This has been a truly historic week for Ottawa, with health care workers who work in some of Ottawa’s long-term care homes becoming the first individuals in the city to receive the first doses of the COVID-19 vaccine at TOH.
There will be a phased and scheduled vaccination campaign to make COVID-19 vaccine available to everyone in Ottawa, however it will take many months before large segments of the population are vaccinated. We are confident that residents of Ottawa will keep doing their best to protect their friends, family and coworkers while the vaccinations continue.
The CVDT and partners are in the process of developing logistical and inclusive phased-in plans to administer vaccinations when more become available. The planning includes vaccination logistics and locations as well as the most effective means to reach and inform all residents. With these initial vaccinations happening now, we will take the best vaccination administration practices and continue to implement them into our larger plan.
The tests and trials on the Pfizer vaccine have been reviewed and approved by Health Canada. This phase of the rollout is not about testing the safety of the vaccine; it is about determining how to best administer the vaccine.
We know there are individuals with questions and concerns about this new vaccine, and to ensure residents have the most up to date information, OPH has launched a COVID-19 vaccine website page, which will be updated regularly.
While the various indicators tracking COVID-19 levels in Ottawa remain stable, our numbers are no longer declining. It only takes a small increase in the number of individuals’ close contacts to quickly lead to a significant rise in COVID-19 levels in our community. As we enter the holiday season, we need to continue to make informed decisions to protect ourselves and our loved ones from the COVID-19 virus. Avoiding crowded places and close contact with people outside our households are most important.
We must stay consistent, stay strong, stay focused in the weeks and months ahead. OPH has updated its website to reflect the holiday guidance announced by the provincial government and provide residents with information on how to celebrate more safely. We continue to ask that celebrations happen only with the people you already live with, virtually or physically distanced with anyone else, and that those who live alone can exclusively join one other household.
With a new vaccine available and others anticipated in the weeks and months to come, there is a light on the horizon. We are adding another layer of protection to add to our toolkit. Every single action to prevent COVID-19 transmission counts, and the next few months will require our patience and perseverance. The mask use, physical distancing, hand washing and staying home when ill are practices that will remain important layers of protection against the virus, including for people who are vaccinated. Residents can expect further updates and more detailed information on the COVID vaccine rollout in the coming weeks.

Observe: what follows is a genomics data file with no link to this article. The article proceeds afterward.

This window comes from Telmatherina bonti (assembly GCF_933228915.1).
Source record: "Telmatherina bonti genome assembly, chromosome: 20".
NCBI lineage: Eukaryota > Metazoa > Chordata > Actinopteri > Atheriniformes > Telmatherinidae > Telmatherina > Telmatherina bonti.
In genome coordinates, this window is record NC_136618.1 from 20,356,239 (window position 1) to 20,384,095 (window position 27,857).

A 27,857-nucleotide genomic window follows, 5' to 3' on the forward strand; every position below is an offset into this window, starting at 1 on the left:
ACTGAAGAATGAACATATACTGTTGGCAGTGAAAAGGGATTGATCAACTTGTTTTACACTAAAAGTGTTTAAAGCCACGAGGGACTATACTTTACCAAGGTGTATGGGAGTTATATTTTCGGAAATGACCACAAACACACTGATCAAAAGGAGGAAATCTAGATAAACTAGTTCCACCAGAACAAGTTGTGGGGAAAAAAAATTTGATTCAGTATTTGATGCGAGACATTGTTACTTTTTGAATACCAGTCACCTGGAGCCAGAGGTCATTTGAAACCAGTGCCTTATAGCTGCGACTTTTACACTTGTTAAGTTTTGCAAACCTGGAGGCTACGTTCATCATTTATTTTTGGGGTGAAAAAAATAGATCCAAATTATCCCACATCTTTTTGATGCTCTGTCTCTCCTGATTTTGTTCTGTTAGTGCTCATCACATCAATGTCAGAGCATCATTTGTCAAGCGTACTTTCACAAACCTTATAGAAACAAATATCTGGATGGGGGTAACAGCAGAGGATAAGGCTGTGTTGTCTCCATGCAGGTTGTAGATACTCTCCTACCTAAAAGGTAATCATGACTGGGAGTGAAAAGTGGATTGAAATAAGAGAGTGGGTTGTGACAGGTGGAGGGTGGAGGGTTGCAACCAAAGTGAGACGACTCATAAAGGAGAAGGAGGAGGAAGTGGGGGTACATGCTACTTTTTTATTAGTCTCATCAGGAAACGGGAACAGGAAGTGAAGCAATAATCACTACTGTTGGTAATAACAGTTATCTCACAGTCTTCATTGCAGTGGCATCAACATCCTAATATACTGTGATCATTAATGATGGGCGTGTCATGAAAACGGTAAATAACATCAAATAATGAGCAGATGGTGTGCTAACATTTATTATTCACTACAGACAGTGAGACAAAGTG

Ottawa’s Daily Testing Update
Please note that today’s update includes information about Ottawa’s COVID-19 Assessment Centre holiday hours between Wednesday, December 23, 2020 and Monday, January 4, 2021.
They will be at: Tom Brown Area (Centretown West/Hintoburg), Bernard Grandmaitre Arena (Vanier/Overbrook) and St. Paul’s Eastern Church (Downtown). These sites are opening to respond to the needs of our most vulnerable, who have limited access to drop-in, day time services due to physical distancing requirements. Some of the services offered include food services, a warm place during the day, along with several other drop-in services. These respite centres are temporary in nature to provide additional resources throughout the winter months.
For any questions about the St. Pauls’ Center, residents are invited to contact Respite Centre Operations mobile at 613 806-7306 or via email at StPaulsRespite@ottawa.ca directly to raise any immediate concerns or questions about the respite centre. The Grandmaitre Center can be reached at: 613-806-7291 or Bernard-GrandmaitreRespite@ottawa.ca
FAQ Opening of Bernard Grandmaître Arena Respite Centre
Q. When did the McNabb Arena Respite Centre close?
A: The McNabb Arena Respite Centre closed on Friday October 9, 2020 due to the inability to properly provide heating to the facility. An alternate location was secured, and the Tom Brown Respite Centre was opened effective November 2nd.
Q. When will the Bernard Grandmaître Arena Respite Centre open?
A: The Bernard Grandmaître Arena will open fully as a respite centre by November 9 with projected hours of operation, Monday to Friday from 9:30 am to 4 pm. A soft launch of the respite centre will start November 5 with full services starting November 9.
Q. Are there other respite centres in the city?
A: We currently have three respite centres identified.
- Tom Brown Arena Respite Centre – Open
- Bernard Grandmaitre Respite Centre – Opening November 9
- Downtown location (TBA) – opening by end of November
We continue scouting additional locations to open future respite centres by year’s end.
Q. How many people used the McNabb Arena Respite Centre?